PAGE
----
As Professor Harreld takes you through the tumultuous centuries of modern history, you’ll strengthen your understanding of a range of economic concepts, philosophies, trends, treaties, and organizations.
- Learn how early guilds and monopolies were established in an effort to protect merchants from competition in distant cities.
- See how the mercantile system defined by Adam Smith in The Wealth of Nations helped further the process of state building that would remake Western Europe.
- Discover how the United States, which often borrowed European technologies, pioneered the American system of manufacturing using interchangeable parts in the 19th century.
- Consider how Marxist economic ideas played a major role in the African independence movement (and the Cold War) during the 1950s and 1960s.
- Witness how various nations came together to form international economic organizations, partnerships, and trade blocs including the European Union, the Arab League, and NAFTA.
By grounding these and other topics in the history of world events, An Economic History of the World since 1400 makes them much more understandable. It also cements the important role the economy played in why wars were won (and lost), why international agreements were made (and broken), and why national economies rose (and fell).
Professor Harreld also invites you to consider provocative questions about the intersection of history and economics—and their illuminating answers.
- What technological invention, more than any other, revolutionized the modern economy?
- How do economic historians define terms like “globalization” and “class consciousness”?
- Why didn’t China’s advanced civilization industrialize hundreds of years before it actually did?
- What did the economies of Roosevelt’s America and Hitler’s Germany have in common?
- What does history tell us about how nations should—and shouldn’t—dictate economic policy?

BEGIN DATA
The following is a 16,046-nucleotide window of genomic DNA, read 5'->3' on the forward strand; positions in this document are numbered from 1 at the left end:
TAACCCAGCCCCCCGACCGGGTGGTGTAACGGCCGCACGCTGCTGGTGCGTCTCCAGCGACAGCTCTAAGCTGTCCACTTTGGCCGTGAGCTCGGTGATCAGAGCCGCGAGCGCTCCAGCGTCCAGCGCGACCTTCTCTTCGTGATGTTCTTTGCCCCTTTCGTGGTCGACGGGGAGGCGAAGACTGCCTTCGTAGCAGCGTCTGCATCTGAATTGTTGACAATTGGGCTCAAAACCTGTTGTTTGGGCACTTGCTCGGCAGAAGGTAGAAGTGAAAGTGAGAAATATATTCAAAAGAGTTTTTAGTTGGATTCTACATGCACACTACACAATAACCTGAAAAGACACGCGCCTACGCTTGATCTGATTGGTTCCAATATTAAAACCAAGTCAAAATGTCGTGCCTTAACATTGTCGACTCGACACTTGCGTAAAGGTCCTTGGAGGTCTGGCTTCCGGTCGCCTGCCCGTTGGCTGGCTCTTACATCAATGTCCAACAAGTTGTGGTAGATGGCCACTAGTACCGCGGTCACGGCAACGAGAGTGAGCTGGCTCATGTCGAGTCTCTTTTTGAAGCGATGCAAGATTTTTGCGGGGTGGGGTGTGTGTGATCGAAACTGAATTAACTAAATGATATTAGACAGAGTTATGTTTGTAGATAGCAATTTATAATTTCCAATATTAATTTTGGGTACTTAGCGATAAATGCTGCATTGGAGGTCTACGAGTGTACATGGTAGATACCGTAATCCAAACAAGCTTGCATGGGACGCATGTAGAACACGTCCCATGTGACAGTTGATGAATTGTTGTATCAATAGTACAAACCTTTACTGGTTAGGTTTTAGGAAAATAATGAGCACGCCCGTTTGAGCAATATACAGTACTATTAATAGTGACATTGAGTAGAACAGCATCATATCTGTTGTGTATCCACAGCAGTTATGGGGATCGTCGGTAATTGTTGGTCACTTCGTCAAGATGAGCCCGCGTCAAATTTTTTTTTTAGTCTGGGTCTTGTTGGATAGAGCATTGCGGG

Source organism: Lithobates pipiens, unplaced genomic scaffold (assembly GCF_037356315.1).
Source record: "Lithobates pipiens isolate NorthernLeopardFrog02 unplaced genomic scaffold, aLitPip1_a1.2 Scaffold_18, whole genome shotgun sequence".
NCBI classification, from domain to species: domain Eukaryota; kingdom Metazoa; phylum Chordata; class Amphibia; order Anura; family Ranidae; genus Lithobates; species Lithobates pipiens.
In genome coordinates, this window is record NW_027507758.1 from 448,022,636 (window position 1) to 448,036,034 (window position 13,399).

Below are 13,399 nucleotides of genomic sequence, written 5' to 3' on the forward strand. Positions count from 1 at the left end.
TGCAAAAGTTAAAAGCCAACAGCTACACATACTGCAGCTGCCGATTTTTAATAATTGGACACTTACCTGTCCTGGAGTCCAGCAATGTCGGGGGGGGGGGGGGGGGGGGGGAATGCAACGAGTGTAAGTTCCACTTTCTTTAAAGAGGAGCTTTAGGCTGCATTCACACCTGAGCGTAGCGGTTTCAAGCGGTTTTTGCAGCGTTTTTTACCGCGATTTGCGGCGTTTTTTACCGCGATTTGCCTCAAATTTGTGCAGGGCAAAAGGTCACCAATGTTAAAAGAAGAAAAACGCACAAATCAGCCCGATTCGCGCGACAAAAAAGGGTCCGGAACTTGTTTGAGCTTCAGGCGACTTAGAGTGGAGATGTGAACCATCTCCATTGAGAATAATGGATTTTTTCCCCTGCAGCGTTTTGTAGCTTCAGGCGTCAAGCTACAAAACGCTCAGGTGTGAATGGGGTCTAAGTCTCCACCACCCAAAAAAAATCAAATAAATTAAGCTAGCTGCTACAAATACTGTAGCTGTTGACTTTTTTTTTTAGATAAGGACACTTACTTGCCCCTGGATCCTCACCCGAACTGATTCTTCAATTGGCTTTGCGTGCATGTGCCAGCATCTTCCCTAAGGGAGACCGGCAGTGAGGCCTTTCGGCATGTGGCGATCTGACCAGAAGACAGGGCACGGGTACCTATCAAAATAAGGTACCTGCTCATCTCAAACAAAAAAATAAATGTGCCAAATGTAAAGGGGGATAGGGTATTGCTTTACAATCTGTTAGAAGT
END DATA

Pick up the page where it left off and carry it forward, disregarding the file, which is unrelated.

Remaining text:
- Can we say that free trade is truly free?
Marvel at History’s Economic Forces
An award-winning teacher and chairman of Brigham Young University’s Department of History, Professor Harreld has spent his career carefully analyzing the interplay between economics and the social and political behavior of countries throughout the world. His chronological approach to the subject, combined with illuminating visual aids (including detailed maps, historical documentation, and illustrations of key trade routes) make this an excellent visual learning experience. And his resonant, authoritative voice makes these lectures equally compelling to hear.
While it may seem daunting to chart the economic evolution of the modern world, in the hands of this master educator, you’re never overwhelmed or vexed by complex economic details. Instead, you’re guided through a top-level explanation of economic concepts, with the focus always being on their historical ramifications.
“History doesn’t repeat itself exactly,” says Professor Harreld. “The world changes. But the past helps us see the world today more clearly.” With An Economic History of the World since 1400, marvel at just how much we still have to learn about the economic forces that have dictated our past—and that will undoubtedly dictate our future.